Comparison of SB and SB-MI interventions in the proposed pilot study will allow us to assess the degree to which incorporation of motivational techniques are helpful in augmenting skills-building interventions for HIV risk reduction for people with SMI. These preliminary analyses will inform our need to refine the adapted interventions (SB and SB-MI).
To offer HIV counseling and testing for at-risk individuals with SMI, with an emphasis on connecting participants to appropriate medical and mental health services.
To date, increasing rates of HIV counseling and testing for the SMI has not been a primary focus of clinical research, which we believe to be a significant public health deficit. As part of both of our interventions we are providing information about HIV counseling and testing services to those participants not identified as HIV-seropositive and encouraging them to access these services. We are then tracking the degree to which participants follow up on these referrals as part of our follow-up evaluations. This will allow us to test the degree to which our interventions are helpful in increasing rates of HIV testing.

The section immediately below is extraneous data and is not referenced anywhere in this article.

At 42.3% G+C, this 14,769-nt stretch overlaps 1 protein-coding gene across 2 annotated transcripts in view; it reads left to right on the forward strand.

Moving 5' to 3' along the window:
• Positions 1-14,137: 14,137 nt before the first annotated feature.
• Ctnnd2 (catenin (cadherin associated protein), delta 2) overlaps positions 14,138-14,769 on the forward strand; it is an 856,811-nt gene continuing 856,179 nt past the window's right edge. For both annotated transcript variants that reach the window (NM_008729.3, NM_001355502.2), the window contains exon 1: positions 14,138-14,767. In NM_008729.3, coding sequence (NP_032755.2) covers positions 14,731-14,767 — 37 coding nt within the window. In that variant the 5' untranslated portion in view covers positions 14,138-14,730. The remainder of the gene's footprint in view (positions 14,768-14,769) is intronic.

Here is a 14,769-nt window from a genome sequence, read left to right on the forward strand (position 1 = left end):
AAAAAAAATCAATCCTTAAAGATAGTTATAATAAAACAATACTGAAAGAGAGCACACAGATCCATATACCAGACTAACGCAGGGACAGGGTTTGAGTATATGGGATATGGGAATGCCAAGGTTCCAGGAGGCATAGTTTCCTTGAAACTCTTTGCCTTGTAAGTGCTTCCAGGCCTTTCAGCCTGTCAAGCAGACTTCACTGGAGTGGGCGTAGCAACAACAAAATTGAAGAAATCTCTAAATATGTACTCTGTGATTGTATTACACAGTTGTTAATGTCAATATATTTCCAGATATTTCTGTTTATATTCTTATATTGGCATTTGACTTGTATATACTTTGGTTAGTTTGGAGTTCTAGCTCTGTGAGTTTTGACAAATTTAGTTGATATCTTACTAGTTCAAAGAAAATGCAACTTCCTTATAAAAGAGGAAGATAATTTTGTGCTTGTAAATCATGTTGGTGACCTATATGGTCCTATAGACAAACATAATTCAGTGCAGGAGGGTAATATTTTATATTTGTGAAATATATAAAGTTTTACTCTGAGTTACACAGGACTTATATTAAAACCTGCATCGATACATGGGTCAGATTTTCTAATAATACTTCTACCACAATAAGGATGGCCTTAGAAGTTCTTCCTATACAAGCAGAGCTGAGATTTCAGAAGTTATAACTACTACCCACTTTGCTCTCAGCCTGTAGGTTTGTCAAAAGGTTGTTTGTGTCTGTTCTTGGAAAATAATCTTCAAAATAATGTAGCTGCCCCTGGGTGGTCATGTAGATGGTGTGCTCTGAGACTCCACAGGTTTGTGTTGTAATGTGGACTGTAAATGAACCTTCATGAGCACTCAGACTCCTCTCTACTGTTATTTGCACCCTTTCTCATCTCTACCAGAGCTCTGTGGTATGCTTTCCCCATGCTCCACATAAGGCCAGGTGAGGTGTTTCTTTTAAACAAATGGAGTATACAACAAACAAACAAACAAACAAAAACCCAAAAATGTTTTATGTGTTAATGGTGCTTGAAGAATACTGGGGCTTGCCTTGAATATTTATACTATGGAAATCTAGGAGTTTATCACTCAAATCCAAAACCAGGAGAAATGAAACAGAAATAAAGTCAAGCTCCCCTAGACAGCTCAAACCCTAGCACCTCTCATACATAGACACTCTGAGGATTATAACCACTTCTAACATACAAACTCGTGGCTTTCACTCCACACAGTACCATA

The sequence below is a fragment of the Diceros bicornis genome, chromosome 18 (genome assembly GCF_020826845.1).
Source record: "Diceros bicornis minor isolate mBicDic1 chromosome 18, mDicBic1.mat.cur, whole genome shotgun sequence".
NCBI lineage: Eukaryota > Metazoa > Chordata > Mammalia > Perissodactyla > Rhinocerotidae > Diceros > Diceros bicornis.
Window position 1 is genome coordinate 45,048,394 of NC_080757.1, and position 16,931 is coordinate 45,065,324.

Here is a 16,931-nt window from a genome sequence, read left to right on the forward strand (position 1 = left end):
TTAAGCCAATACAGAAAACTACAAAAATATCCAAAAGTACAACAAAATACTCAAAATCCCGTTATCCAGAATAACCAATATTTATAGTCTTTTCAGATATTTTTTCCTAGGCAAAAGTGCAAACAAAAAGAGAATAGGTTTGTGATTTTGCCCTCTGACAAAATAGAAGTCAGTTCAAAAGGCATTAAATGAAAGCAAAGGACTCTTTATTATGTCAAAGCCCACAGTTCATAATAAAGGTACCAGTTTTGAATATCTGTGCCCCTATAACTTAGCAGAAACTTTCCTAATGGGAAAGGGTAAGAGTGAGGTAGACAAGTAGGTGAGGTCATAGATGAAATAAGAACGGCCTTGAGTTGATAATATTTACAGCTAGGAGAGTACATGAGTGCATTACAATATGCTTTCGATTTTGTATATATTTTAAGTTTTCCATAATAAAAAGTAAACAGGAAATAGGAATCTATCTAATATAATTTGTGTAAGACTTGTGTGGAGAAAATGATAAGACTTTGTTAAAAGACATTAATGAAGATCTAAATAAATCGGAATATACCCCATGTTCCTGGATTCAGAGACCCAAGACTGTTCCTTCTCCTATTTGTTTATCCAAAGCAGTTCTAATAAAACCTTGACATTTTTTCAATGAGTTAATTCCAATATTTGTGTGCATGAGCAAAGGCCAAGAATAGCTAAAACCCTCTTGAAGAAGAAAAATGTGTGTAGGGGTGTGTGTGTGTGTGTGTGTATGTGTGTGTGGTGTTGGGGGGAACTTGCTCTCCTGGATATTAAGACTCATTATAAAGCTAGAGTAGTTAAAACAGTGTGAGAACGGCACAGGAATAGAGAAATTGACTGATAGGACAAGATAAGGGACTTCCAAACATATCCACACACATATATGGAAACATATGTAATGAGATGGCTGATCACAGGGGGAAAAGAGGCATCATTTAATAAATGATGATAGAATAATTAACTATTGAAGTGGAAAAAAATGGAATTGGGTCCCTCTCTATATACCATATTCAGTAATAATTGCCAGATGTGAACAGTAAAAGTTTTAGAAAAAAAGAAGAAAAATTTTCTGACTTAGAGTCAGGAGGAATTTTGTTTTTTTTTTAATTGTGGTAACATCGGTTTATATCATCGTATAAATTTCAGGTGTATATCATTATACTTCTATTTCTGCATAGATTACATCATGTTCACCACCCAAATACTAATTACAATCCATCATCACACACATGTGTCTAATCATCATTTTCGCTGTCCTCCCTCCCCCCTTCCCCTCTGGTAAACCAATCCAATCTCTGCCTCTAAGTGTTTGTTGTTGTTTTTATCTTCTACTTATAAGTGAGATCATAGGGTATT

- To begin to explore the relationships between participant characteristics, HIV risk behaviors, and response to our interventions.
One of the unique features of our intervention is that it assumes an individually-tailored approach, which can address unique patient characteristics inherent in a heterogeneous sample. Indeed, using a heterogeneous sample greatly facilitates our primary long-term objective, which is to develop useable interventions that can be adapted in real-world settings. This project will allow us to begin to identify those characteristics that are likely to be associated with more positive outcomes (i.e. greater risk reduction, increased rates of HIV testing).
Please refer to this study by its ClinicalTrials.gov identifier: NCT00643305
|United States, Massachusetts|
|Boston Medical Center|
|Boston, Massachusetts, United States, 02118|
|Principal Investigator:||Stephen Brady, Ph.D.||The Trustees of Boston University, BUMS|